Wednesday, July 6, 2016


MORE MODEL MANIA FOR BATMAN FANS has arrived with the Moebius Models 1:25 scale Batmobile, as featured in the movie Batman v Superman: Dawn of Justice.

Mat Irvine: On first opening the box, you could be forgiven for thinking that perhaps Moebius has the scale wrong, as the components look like they could be to 1:20 scale, or even 1:18. But nope, the kit is correct as it stands at 1:25, for this version of the Batmobile is BIG. As constructed for the 2016 movie Batman v Superman: Dawn of Justice, the Batmobile measures 6.07 m (20 ft) long by 3.7 m (12 ft) wide - and that’s wider than a classic Mini car is long.

All this makes it the largest Batmobile - by pure bulk - to date, if you take the cartoon 'tank' version out of the equation, which was as wide as a three-lane highway.

Unlike the earlier Tumbler design, this Batman v Superman Batmobile has a tractor in its genetic code. Production designer Patrick Tatopoulos says that the design team was stuck with finding a suitable source for the huge rear tyres. Eventually, they settled on a modified pair of Israeli tractor tyres! Which is a suitable source, for Lamborghini started out making tractors, and the previous Tumbler was part-based on a Lambo.

Compared to the earlier Moebius Tumbler kit, this Batmobile assembles more easily, perhaps because the parts are larger. There is a large floorpan, to which a simplified three-piece engine block is attached. Then the rear axle differential is added, plus the front axle and suspension.

Assembly instructions (below) are presented in the usual clear Moebius Models style.

Main bodywork assembled (below). Note that the rear is painted aluminium.

After this, you have to decide how you are going to paint the model because now the wheels, complete with those tractor-style tyres, are assembled. The wheels themselves are gloss black, so need attaching after the main body-painting process.

But they can't just be slipped over the axles after painting. All four wheels have fenders that surround the tyres, and these should be finished in the body colour. So either paint the components separately, or attach them in place temporarily for overall painting.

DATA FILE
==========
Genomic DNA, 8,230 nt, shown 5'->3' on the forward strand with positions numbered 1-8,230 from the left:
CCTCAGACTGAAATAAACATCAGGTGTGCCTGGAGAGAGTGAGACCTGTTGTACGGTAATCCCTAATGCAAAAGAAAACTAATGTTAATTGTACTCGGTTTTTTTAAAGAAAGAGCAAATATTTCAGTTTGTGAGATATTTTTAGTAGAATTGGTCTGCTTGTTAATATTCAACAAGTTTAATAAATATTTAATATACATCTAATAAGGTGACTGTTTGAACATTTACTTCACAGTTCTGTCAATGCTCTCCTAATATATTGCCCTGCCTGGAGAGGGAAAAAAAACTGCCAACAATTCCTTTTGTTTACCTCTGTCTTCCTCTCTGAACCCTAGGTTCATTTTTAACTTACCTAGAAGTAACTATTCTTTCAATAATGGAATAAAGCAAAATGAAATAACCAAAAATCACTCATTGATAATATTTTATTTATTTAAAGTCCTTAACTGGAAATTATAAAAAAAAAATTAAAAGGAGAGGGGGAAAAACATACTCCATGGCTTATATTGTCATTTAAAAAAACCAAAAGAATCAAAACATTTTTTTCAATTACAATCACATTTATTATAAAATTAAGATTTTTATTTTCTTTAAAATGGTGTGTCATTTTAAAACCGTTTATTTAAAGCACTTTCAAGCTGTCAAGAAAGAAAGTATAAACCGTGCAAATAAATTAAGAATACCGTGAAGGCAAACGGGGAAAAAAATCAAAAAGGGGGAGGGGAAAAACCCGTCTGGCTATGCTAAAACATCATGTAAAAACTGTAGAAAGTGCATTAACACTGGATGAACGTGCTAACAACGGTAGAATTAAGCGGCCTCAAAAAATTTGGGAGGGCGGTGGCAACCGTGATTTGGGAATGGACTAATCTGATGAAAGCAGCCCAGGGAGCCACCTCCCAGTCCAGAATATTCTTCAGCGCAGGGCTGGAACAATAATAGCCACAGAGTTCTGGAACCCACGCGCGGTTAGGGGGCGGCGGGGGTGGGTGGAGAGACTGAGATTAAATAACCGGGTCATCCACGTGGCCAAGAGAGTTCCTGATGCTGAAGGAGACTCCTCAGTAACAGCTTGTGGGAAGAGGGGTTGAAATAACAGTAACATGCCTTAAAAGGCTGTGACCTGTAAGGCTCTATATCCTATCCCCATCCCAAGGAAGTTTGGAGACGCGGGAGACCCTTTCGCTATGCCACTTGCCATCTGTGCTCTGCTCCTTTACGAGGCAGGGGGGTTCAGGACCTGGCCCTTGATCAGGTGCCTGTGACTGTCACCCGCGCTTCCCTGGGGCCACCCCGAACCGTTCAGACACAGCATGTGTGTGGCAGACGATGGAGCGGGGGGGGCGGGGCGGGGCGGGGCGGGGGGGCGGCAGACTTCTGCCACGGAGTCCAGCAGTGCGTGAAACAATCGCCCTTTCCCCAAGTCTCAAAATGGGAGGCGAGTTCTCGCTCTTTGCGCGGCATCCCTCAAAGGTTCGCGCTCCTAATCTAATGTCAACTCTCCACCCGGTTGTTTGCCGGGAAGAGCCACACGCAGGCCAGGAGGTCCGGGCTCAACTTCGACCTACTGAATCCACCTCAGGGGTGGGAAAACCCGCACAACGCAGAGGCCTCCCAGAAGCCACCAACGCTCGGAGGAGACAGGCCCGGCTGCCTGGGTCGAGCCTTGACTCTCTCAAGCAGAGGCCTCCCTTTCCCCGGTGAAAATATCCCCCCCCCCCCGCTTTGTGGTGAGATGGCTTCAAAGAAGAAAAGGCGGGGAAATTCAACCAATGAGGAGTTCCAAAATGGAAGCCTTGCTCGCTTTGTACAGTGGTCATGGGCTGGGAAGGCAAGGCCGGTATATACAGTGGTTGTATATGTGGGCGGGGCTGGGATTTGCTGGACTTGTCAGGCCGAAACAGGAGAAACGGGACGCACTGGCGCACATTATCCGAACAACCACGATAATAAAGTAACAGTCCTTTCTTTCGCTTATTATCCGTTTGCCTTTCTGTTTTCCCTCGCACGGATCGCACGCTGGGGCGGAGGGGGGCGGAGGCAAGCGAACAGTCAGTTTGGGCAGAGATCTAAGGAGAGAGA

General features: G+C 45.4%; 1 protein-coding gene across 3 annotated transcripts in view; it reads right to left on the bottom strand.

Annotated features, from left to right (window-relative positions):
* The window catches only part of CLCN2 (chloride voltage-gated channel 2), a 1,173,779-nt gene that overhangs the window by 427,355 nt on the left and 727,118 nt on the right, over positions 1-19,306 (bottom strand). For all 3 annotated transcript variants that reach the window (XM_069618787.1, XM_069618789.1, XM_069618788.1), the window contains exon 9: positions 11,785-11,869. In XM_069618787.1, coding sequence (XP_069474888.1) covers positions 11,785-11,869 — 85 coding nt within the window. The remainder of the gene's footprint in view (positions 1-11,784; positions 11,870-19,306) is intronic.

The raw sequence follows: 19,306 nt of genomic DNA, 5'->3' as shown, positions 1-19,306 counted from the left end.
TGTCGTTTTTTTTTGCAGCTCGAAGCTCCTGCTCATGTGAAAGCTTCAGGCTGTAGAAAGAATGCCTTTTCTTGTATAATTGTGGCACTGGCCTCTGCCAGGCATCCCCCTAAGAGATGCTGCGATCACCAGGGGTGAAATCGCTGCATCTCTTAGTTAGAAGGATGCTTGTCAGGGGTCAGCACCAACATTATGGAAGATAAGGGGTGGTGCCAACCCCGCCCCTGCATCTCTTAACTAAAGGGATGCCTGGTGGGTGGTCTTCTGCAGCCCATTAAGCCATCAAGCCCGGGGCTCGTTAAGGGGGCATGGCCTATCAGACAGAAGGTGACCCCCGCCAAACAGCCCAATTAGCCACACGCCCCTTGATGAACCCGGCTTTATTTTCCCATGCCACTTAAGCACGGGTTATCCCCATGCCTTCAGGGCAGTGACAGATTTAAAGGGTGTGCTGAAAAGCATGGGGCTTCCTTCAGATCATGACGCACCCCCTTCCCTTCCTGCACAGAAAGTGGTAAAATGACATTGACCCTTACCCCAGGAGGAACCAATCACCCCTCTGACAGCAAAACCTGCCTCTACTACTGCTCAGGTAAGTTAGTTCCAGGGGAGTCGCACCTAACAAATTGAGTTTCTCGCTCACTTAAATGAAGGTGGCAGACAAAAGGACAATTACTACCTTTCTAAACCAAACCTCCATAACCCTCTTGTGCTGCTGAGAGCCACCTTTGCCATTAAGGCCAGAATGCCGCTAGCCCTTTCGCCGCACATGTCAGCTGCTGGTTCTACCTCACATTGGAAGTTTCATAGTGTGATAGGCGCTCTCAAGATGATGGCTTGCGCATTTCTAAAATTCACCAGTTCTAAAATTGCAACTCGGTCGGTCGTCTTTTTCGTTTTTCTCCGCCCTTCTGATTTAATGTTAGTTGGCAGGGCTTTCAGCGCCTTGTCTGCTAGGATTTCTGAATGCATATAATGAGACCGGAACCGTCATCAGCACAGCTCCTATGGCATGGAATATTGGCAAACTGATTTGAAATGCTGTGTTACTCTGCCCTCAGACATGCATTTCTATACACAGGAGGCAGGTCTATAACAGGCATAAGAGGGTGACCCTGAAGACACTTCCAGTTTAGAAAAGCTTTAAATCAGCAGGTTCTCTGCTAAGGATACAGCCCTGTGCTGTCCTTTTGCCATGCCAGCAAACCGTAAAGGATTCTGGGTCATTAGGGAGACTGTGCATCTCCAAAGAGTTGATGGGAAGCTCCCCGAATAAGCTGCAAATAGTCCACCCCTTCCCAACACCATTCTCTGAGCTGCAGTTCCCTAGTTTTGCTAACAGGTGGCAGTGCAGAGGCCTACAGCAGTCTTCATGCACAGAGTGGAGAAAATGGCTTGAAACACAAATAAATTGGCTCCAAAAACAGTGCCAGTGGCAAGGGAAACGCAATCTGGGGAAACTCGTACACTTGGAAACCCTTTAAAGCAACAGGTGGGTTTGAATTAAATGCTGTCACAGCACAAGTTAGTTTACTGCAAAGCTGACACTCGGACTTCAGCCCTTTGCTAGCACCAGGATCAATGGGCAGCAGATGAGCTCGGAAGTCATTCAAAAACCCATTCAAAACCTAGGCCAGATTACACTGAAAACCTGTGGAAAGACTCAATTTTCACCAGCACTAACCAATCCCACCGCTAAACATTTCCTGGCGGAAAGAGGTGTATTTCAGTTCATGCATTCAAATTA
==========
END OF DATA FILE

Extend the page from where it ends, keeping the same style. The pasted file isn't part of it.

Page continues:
I painted the engine and rear end (below) in aluminium, but oversprayed much of this with gunmetal. Once that was dry, I masked the area off, and airbrushed on some Alclad dark aluminium, to give a slight contrast to the overall look and feel of the vehicle. Some dry brushing was added to these areas, plus the recesses on either side, between the body panels, machine guns, and front wing.

Fitting the windshield in place (below). The transparent sections were masked, to allow spraying of the frame.

The rear (below) looks really convincing when painting has been completed.

Fitting the rear spoiler supports (below). These are relatively delicate components, and the angle is important so take when cementing them in place.

One wing in postion (below right). I sprayed the wings separately, and allowed them to dry thoroughly before attaching them.

The interior (below) is grey with black seats, but the control features are barely visible when the cockpit canopy has been attached. That may be just as well, because detail is minimal, though red instrument panels can be added if you wish.

The twin machine guns (below) and complex five-piece front wing are added to the upper body panel, and this can be placed in position for spraying, allowing you to finish the interior afterwards. The rear wings are finished in the body colour, but their support structure is not - it is gloss black, so the wings need spraying separately.

As we've got to the main colour, note that unlike all other Batmobiles to date, the vehicle is not finished in black, instead being an overall metallic gunmetal grey. Both Humbrol and Testors make an appropriate aerosol shade, and there's not that much to choose between them, except that the Testors paint is enamel, the Humbrol acrylic. In the end, I chose the Humbrol option. I masked the windshield glass, so the frame could be painted the same colour.

The finished model (below) gains a techno-military look, after painting with Humbrol gunmetal acrylic aerosol.

The Batman v Superman Batmobile (above, below) with the smaller Tumbler design, a kit that’s also from Moebius Models.

There are no figures supplied with the kit. Ben Affleck played Batman in this particular film, so you will have to make do without the star of the show. However, Moebius makes a separate pack of two Batman figures, and these could be suitable for adding a sense of scale, especially important if you want to show the vehicle in a diorama setting.

The Batmobile (below) parked in my usual Gotham City retro-futuristic diorama setting. Also featured here is an earlier Moebius Batman figure. The Polar Lights Barris Batmobile, as featured in the 1960s TV series, can be seen just behind.

Scale stats
Moebius Models: Batmobile from the movie Batman v Superman
Scale: 1:25
Parts: 90
Assembled length: 230 mm (9 in)
Manufcturer’s ref: 964

Thanks to Moebius Models for the review kit.

See superheroes in conflict and Batman's vehicles in action with the Warner Bros trailer (below).

SMN note: the Bat Tank (below) mentioned by Mat has been available as a diecast for a while now. Click here to check availability.